Here are some of the short interviews that involve mathematics (and all really COOL mathematics).  All of these can be embedded into course shells.

Will Wright – Possibility Space

Ian Stewart – Alien Mathematics

Ian Stewart – Pattern-Seeking Minds

Lord Martin Rees – Simple Recipe

Trevor Paglen – Geologic Agents

Jacques Vallee – Information Universe

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eLearning Tools for STEM

Oct 6, 2009 by

For anyone who has ever had trouble convincing your administration to give you the proper tools to teach online, I give you this little gift: eLearning Tools for STEM, published today in eLearning Magazine.

elearning-tools-for-stem

The tools for STEM eLearning

  1. Tablets
  2. Recording & editing software
  3. Jing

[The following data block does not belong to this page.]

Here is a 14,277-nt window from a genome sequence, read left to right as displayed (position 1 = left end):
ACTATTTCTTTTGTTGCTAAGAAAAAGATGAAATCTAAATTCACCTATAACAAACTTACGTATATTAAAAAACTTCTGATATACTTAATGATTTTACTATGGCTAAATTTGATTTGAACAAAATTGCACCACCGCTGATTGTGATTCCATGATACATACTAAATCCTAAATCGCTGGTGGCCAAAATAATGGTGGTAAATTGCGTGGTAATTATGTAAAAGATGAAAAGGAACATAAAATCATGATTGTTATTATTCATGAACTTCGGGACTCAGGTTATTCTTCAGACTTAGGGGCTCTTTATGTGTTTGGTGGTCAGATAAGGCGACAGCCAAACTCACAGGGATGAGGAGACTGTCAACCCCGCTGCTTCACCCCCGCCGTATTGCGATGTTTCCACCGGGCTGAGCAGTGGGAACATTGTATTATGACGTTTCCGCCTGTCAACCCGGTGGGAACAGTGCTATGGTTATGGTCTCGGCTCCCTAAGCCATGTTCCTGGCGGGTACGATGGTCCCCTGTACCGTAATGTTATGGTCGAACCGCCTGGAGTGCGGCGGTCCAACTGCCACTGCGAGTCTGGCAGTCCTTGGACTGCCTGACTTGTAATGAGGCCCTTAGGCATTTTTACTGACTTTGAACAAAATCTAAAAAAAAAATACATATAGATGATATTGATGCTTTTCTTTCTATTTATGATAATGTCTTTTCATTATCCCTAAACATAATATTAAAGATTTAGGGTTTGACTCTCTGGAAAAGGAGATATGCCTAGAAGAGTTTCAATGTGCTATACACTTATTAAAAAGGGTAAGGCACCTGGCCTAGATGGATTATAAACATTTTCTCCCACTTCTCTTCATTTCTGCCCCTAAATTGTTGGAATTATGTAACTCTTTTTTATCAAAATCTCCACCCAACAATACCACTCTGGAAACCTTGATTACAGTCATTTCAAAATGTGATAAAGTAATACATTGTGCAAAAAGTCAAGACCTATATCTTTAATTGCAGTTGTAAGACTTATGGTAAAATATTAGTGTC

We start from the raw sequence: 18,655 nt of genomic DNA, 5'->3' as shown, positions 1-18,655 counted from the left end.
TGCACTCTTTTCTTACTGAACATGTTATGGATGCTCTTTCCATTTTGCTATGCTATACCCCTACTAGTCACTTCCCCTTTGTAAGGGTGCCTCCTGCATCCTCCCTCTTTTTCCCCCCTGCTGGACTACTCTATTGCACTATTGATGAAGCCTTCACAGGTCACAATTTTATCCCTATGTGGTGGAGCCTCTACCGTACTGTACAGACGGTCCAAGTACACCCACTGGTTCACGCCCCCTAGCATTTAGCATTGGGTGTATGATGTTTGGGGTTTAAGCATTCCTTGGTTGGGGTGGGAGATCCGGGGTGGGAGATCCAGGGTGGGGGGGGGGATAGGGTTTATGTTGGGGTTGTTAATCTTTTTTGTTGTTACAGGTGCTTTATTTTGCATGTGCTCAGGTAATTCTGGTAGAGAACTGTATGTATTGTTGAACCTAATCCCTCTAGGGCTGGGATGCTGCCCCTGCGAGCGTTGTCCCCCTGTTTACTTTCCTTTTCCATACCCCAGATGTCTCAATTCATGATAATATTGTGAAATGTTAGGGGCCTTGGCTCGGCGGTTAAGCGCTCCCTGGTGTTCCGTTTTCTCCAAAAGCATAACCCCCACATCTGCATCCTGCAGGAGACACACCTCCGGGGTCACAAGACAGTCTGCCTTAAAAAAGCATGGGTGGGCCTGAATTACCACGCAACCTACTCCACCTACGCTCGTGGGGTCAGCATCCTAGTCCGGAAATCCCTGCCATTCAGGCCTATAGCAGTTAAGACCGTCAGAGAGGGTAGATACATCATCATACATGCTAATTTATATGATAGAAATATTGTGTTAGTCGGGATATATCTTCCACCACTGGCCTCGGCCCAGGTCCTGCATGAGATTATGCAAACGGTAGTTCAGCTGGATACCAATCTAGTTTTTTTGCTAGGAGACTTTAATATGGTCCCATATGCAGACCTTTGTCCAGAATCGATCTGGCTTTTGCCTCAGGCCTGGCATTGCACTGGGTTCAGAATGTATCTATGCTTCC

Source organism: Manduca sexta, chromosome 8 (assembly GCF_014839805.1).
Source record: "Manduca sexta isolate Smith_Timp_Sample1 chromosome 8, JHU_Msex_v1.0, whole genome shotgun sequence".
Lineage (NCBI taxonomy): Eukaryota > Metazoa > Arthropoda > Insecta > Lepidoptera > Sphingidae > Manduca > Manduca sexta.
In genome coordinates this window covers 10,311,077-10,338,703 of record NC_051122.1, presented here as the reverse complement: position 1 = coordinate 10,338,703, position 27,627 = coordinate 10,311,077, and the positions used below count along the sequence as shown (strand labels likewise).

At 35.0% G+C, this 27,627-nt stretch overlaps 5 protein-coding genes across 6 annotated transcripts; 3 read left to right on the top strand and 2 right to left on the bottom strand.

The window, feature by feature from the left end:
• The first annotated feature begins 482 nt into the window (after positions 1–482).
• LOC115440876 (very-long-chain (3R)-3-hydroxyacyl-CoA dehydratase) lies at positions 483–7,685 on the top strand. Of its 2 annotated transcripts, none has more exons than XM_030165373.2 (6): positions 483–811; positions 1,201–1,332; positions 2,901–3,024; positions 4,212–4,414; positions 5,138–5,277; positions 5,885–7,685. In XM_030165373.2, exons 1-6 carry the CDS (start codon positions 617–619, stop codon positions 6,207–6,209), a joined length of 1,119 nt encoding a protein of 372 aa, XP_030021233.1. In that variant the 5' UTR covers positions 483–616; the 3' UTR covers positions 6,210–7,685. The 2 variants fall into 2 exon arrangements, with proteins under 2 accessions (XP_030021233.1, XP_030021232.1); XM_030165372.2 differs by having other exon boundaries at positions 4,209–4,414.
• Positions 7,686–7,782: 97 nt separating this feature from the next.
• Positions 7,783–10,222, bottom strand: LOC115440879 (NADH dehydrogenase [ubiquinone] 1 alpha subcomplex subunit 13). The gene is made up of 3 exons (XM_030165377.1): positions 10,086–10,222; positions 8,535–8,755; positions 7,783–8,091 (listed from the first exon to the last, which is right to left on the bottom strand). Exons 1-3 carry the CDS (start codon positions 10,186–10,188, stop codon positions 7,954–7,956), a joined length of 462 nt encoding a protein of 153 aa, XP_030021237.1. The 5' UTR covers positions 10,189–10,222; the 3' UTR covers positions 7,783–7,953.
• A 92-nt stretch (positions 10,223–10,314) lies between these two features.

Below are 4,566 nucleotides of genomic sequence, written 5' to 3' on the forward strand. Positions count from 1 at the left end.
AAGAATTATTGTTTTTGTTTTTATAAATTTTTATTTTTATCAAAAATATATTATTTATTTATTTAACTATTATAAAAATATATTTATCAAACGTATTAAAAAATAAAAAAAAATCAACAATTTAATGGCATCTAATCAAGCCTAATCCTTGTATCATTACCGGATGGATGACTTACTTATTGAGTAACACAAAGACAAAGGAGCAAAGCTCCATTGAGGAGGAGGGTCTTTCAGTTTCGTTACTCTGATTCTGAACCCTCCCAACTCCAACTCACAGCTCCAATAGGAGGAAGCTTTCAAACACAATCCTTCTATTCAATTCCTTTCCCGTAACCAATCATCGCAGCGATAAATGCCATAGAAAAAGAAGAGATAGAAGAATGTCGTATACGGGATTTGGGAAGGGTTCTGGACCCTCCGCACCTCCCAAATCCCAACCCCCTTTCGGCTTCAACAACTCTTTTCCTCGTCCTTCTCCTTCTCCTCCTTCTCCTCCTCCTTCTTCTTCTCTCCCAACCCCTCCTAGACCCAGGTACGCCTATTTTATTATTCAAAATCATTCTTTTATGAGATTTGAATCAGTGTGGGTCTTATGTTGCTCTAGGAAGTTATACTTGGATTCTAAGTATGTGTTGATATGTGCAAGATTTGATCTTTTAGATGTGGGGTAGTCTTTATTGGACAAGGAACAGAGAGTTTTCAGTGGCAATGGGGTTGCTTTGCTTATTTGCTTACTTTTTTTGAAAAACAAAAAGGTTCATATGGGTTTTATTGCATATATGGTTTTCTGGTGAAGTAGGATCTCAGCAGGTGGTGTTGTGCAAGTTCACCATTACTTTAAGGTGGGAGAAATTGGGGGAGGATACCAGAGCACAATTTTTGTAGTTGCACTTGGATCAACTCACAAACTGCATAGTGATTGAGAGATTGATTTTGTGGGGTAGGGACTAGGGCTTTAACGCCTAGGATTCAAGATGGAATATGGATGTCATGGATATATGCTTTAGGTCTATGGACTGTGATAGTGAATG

4. Equation software and training
  5. Synchronous communication system
  6. Online homework system

Other head-turning resources for STEM

  • Wolfram Demonstrations
  • Digital libraries (a lengthy list)
  • Video collections (another list)
  • TI-SmartView

Other tips (about accessibility, computer labs, etc) can be found at the end of the article.

You can read about all the tools, and why I recommend them, by going to the article, eLearning Tools for STEM.

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Sixty Symbols

Aug 28, 2009 by

Do you ever come across a Greek symbol in your reading and think, “now what does that stand for again?”  Professors and other experts at the University of Nottingham have made a series of YouTube videos that will (hopefully) jog your memory.  Their site is called Sixty Symbols (I wonder what they’ll do when they find more than 60 symbols?).

They also may make nice descriptors for those symbols you cover in class.  You can also embed the videos in an online course shell in the appropriate topics.

Here’s ∞ (infinity) for your any level of math class after the first discussion of interval notation.

And j (for imaginary numbers, which is i in many U.S. math texts).

Or how about ω (angular velocity) for that Trig class you’re teaching?